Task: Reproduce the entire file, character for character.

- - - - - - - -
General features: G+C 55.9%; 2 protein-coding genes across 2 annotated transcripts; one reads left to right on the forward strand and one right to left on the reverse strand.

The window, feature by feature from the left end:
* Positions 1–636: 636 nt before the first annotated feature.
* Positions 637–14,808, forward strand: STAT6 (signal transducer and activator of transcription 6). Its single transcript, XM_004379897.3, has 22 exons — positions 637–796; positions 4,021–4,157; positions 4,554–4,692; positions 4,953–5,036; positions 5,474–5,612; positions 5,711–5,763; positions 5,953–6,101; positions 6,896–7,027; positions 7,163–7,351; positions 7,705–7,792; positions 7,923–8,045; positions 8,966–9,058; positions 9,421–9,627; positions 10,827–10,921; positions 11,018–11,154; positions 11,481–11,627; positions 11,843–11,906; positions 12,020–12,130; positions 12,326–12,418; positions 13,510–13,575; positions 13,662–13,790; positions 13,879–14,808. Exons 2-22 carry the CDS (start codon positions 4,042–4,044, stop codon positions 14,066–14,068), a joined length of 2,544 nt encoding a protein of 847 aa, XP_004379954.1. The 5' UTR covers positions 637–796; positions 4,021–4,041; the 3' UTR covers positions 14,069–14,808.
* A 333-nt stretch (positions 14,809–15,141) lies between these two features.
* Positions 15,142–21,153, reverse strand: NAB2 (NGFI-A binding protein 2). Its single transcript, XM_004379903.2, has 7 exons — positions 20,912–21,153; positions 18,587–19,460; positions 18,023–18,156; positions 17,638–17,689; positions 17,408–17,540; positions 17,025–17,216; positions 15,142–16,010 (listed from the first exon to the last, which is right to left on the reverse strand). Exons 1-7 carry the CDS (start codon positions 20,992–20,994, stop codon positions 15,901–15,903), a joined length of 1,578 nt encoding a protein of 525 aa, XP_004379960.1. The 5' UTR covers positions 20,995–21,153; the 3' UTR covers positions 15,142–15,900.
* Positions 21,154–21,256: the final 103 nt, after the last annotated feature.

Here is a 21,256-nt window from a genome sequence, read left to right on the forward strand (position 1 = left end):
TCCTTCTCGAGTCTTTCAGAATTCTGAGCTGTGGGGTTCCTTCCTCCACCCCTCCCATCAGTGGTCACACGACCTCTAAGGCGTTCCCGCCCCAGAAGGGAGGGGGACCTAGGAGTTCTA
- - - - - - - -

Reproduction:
General features: G+C 55.9%; 2 protein-coding genes across 2 annotated transcripts; one reads left to right on the forward strand and one right to left on the reverse strand.

The window, feature by feature from the left end:
* Positions 1–636: 636 nt before the first annotated feature.
* Positions 637–14,808, forward strand: STAT6 (signal transducer and activator of transcription 6). Its single transcript, XM_004379897.3, has 22 exons — positions 637–796; positions 4,021–4,157; positions 4,554–4,692; positions 4,953–5,036; positions 5,474–5,612; positions 5,711–5,763; positions 5,953–6,101; positions 6,896–7,027; positions 7,163–7,351; positions 7,705–7,792; positions 7,923–8,045; positions 8,966–9,058; positions 9,421–9,627; positions 10,827–10,921; positions 11,018–11,154; positions 11,481–11,627; positions 11,843–11,906; positions 12,020–12,130; positions 12,326–12,418; positions 13,510–13,575; positions 13,662–13,790; positions 13,879–14,808. Exons 2-22 carry the CDS (start codon positions 4,042–4,044, stop codon positions 14,066–14,068), a joined length of 2,544 nt encoding a protein of 847 aa, XP_004379954.1. The 5' UTR covers positions 637–796; positions 4,021–4,041; the 3' UTR covers positions 14,069–14,808.
* A 333-nt stretch (positions 14,809–15,141) lies between these two features.
* Positions 15,142–21,153, reverse strand: NAB2 (NGFI-A binding protein 2). Its single transcript, XM_004379903.2, has 7 exons — positions 20,912–21,153; positions 18,587–19,460; positions 18,023–18,156; positions 17,638–17,689; positions 17,408–17,540; positions 17,025–17,216; positions 15,142–16,010 (listed from the first exon to the last, which is right to left on the reverse strand). Exons 1-7 carry the CDS (start codon positions 20,992–20,994, stop codon positions 15,901–15,903), a joined length of 1,578 nt encoding a protein of 525 aa, XP_004379960.1. The 5' UTR covers positions 20,995–21,153; the 3' UTR covers positions 15,142–15,900.
* Positions 21,154–21,256: the final 103 nt, after the last annotated feature.

Here is a 21,256-nt window from a genome sequence, read left to right on the forward strand (position 1 = left end):
TCCTTCTCGAGTCTTTCAGAATTCTGAGCTGTGGGGTTCCTTCCTCCACCCCTCCCATCAGTGGTCACACGACCTCTAAGGCGTTCCCGCCCCAGAAGGGAGGGGGACCTAGGAGTTCTA